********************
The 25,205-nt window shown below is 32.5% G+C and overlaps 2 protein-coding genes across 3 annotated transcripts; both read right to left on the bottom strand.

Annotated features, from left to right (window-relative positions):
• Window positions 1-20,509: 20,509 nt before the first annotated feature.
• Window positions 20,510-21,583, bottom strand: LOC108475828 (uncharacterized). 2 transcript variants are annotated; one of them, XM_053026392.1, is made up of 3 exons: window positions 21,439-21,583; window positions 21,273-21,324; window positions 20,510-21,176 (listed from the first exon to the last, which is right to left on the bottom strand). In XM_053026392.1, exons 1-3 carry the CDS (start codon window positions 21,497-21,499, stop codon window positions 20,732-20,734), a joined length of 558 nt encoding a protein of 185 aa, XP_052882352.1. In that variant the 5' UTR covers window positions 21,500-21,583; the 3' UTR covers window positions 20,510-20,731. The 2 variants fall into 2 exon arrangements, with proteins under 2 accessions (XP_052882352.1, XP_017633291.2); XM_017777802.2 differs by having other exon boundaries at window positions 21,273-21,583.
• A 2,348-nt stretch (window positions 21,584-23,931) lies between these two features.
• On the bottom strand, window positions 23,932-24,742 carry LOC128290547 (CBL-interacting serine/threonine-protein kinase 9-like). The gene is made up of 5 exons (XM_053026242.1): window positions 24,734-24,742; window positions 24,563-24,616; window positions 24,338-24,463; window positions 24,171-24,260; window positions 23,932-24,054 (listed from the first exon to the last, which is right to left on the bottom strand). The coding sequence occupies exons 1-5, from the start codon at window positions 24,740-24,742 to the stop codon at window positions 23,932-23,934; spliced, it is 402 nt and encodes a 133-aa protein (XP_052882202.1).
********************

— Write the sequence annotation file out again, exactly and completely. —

The 25,205-nt window shown below is 32.5% G+C and overlaps 2 protein-coding genes across 3 annotated transcripts; both read right to left on the bottom strand.

Annotated features, from left to right (window-relative positions):
• Window positions 1-20,509: 20,509 nt before the first annotated feature.
• Window positions 20,510-21,583, bottom strand: LOC108475828 (uncharacterized). 2 transcript variants are annotated; one of them, XM_053026392.1, is made up of 3 exons: window positions 21,439-21,583; window positions 21,273-21,324; window positions 20,510-21,176 (listed from the first exon to the last, which is right to left on the bottom strand). In XM_053026392.1, exons 1-3 carry the CDS (start codon window positions 21,497-21,499, stop codon window positions 20,732-20,734), a joined length of 558 nt encoding a protein of 185 aa, XP_052882352.1. In that variant the 5' UTR covers window positions 21,500-21,583; the 3' UTR covers window positions 20,510-20,731. The 2 variants fall into 2 exon arrangements, with proteins under 2 accessions (XP_052882352.1, XP_017633291.2); XM_017777802.2 differs by having other exon boundaries at window positions 21,273-21,583.
• A 2,348-nt stretch (window positions 21,584-23,931) lies between these two features.
• On the bottom strand, window positions 23,932-24,742 carry LOC128290547 (CBL-interacting serine/threonine-protein kinase 9-like). The gene is made up of 5 exons (XM_053026242.1): window positions 24,734-24,742; window positions 24,563-24,616; window positions 24,338-24,463; window positions 24,171-24,260; window positions 23,932-24,054 (listed from the first exon to the last, which is right to left on the bottom strand). The coding sequence occupies exons 1-5, from the start codon at window positions 24,740-24,742 to the stop codon at window positions 23,932-23,934; spliced, it is 402 nt and encodes a 133-aa protein (XP_052882202.1).